Starting Digital Portfolios at TGS


Step 1: Review the Student Portfolio wiki and the Prezi and Slideshow under Resources below and consider the guiding questions for digital portfolio development at TGS.
Step 2: JOIN this wiki!
Step 3: Form a partnership with another person and work through this challenge together!

Teacher created samples:
Step 4: Feedback and Review

Guiding Questions

  • What are the different ways to organize student portfolios?
  • What happens with portfolios when students leave school?
  • Will there be a review process at the end of the year?
  • What about portfolio templates?
  • How will you schedule portfolio time into school days?
  • Who owns the portfolios?
  • What about student-led conferences?

Read and respond to:

TGS Student Digital Portfolios

..............and don't forget to complete the workshop activity on that page!

ACTIVITY - Digital Portfolio Challenge!

  • You and your partner/team are challenged to design a digital portfolio as though you are a student at TGS!
  • You will do this in a set amount of time and include artifacts and reflections
  • You will prepare a 5-minute Student-led Conference (SLC) presentation and deliver this to your 'parents'
  • Each team will have their own wiki page to write process comments and reflections. Your portfolio must be linked from or embedded on the wiki, and your SLC plan will be shared here:

Pathway to Success

  • Discuss theme/metaphor and visual and design needs for the portfolio
  • You will be allocated one of these platforms: LiveBinders, Weebly, Wikispaces, WordPress, Mural.ly, Evernote
  • Design layout and navigation
  • Choose THREE different artifacts to upload (from the folder provided - video, PDF, image) and ONE personal picture of a student
  • Write three reflections - one for each of the artifacts
  • Assemble your portfolio
  • Plan the SLC and deliver in about 5 minutes

Artifacts

An artifact is ANY learning object. Examples:
  • Written work (paper or digital)
  • Images, audio files, video files
  • Tests and assessments
  • Projects, trips, items built or made - many of these will need to be represented by digital photos or videos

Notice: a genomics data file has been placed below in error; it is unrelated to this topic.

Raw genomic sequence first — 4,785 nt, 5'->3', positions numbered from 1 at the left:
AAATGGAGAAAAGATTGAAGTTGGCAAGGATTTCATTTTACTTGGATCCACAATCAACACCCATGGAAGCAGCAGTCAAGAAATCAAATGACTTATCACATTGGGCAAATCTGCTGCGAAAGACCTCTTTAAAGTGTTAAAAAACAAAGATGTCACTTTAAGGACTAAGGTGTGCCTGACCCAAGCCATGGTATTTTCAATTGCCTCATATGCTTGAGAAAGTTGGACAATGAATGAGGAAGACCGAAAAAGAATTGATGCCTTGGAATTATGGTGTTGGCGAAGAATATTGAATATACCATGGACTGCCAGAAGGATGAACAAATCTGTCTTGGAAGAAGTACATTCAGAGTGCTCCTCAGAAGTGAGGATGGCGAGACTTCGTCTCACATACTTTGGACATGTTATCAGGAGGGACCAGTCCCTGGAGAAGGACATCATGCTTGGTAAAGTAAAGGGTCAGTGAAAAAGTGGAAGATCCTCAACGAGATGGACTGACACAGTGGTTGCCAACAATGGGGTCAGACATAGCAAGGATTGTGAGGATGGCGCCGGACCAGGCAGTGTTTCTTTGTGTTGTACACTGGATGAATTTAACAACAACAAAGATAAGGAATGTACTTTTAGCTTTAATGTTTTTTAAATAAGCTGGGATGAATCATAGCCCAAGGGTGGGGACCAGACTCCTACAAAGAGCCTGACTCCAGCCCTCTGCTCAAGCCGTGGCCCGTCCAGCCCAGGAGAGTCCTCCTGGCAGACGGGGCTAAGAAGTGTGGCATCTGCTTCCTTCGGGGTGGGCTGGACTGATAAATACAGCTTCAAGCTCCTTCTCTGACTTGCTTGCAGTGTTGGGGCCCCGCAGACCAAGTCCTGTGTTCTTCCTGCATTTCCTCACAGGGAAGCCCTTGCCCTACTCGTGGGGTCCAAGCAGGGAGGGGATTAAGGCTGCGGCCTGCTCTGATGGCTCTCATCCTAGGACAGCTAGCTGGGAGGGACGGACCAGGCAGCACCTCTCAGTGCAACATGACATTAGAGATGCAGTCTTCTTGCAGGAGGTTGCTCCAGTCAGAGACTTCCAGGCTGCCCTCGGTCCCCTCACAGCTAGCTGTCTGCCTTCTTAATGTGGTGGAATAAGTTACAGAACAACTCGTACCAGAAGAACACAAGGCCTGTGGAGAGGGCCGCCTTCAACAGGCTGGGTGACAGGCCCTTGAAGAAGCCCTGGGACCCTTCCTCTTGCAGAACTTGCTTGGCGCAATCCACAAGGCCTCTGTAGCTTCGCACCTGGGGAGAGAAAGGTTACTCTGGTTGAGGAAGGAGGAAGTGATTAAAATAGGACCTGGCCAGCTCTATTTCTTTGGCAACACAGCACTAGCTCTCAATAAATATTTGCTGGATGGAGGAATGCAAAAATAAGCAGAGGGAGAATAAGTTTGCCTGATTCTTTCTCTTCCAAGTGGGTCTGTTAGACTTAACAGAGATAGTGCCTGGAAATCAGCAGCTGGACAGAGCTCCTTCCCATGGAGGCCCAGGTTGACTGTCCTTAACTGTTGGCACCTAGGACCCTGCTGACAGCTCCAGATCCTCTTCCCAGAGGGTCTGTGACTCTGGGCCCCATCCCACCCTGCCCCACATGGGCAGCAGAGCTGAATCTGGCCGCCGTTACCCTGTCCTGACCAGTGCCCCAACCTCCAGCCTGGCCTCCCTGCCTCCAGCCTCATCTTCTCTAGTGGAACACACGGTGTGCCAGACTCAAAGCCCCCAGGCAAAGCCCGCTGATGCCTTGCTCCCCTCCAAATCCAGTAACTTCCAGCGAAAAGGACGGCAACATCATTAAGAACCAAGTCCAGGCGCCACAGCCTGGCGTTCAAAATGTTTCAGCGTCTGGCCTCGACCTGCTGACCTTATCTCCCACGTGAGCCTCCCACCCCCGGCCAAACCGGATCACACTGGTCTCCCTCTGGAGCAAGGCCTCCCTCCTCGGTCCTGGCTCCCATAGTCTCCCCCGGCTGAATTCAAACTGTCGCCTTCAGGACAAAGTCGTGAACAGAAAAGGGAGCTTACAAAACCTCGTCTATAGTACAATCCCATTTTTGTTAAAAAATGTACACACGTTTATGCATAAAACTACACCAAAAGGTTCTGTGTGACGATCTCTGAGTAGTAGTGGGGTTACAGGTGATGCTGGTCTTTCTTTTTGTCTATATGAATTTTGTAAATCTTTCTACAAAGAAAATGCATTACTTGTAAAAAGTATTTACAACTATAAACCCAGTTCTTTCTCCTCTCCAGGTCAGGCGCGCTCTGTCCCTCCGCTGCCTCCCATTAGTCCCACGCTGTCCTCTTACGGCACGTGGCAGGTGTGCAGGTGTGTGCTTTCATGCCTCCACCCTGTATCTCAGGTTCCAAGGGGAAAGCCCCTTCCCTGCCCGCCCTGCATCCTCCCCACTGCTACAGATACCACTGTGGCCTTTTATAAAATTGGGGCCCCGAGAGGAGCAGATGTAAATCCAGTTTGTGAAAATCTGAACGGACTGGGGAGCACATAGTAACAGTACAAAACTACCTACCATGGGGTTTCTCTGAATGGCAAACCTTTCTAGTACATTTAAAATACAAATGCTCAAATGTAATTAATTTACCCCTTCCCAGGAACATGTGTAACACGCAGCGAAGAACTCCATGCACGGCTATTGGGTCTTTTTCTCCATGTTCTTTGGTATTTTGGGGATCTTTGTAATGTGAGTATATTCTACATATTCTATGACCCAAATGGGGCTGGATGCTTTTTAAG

Reflections

Each artifact must have a reflection. Here are two models that can be used.

1. 'What?', 'So what?', 'Now what?' model:

  • 'What?' - describe the learning experience including factual information about new tools and resources discovered
  • 'So what?' - Reflect critically on how this new learning has impacted on your life as a student, share what you believe were the highlights and difficult aspects of the module
  • 'Now what?' - write about your ideas for taking this learning to the next level and what you are going to do with the new tools, new concepts and describe a possible path for development

2. Dr De Bono's Six Thinking Hats

Frame your reflection around 1 or more of the thinking hats!
  • The White Hat is cold, neutral, and objective. Take time to look at the facts and figures. This hat calls for information to be delivered
  • The Red Hat represents anger (seeing red). Take time to listen to your emotions, your intuition. When wearing this hat express your emotions and feelings and share likes and dislikes
  • The Black Hat is gloomy and negative. Take time to look at why this will fail. Spot the difficulties and dangers, where things might go wrong
  • The Yellow Hat is sunny and positive. Take time to be hopeful and optimistic
  • The Green Hat is grass, fertile and growing. Take time to be creative and cultivate new ideas. Focus on creativity, possibilities and alternatives
  • The Blue Hat is the color of the sky, high above us all. Take time to look from a higher and wider perspective to see whether you are addressing the right issue. Think about your thinking, why you made decisions, why you made choices
6 thinking hats.png

Student-Led Conference

A Student-Led Conference (SLC) is one where the student and parent or guardian meet and share and discuss the student learning. The teacher is not usually involved but is present for any questions the parents may have. A SLC can take about 20-30 minutes. Digital portfolios provide the platform for sharing work.

Planning the SL Conference with digital portfolios

Using online portfolios to present artifacts and reflections in real time is exciting and dynamic but can also be problematic. Here are some strategies to help make this a successful session for students and parents:
  • Online portfolios rely on the Internet working and we cannot guarantee a good connection at all times. Therefore each student must have a backup plan. Uploaded multimedia and documents should be stored in a carefully labeled folder so that they can be shown individually if the portfolio does not open
  • Some portfolio wiki pages may take time to load (especially those with embedded multimedia), therefore students should open a series of pages as different tabs and pre-load multimedia - and then rely on the back-up plan if things slow down or stop
  • Work out a clear navigation plan and approach to the conference. Prepare what will be said about each artifact.

THINGS NOT TO DO!

  • Do Not! Make your parents read everything! You should share your learning through talking, not just reading. Your reflections are there on the wiki, but for the SLC you can talk about the learning and refer to parts of your reflection, not read it all out or ask your parents to read it while in the conference
  • Do Not! Wait for wiki pages to download! Have the wiki pages you want to show open in different tabs in order of your navigation plan
  • Do Not! Play videos or slideshows straight from the wiki if they are too slow! Know where your artifacts are stored on your hard drive as a backup if the Internet connection is slow or lost.

Resources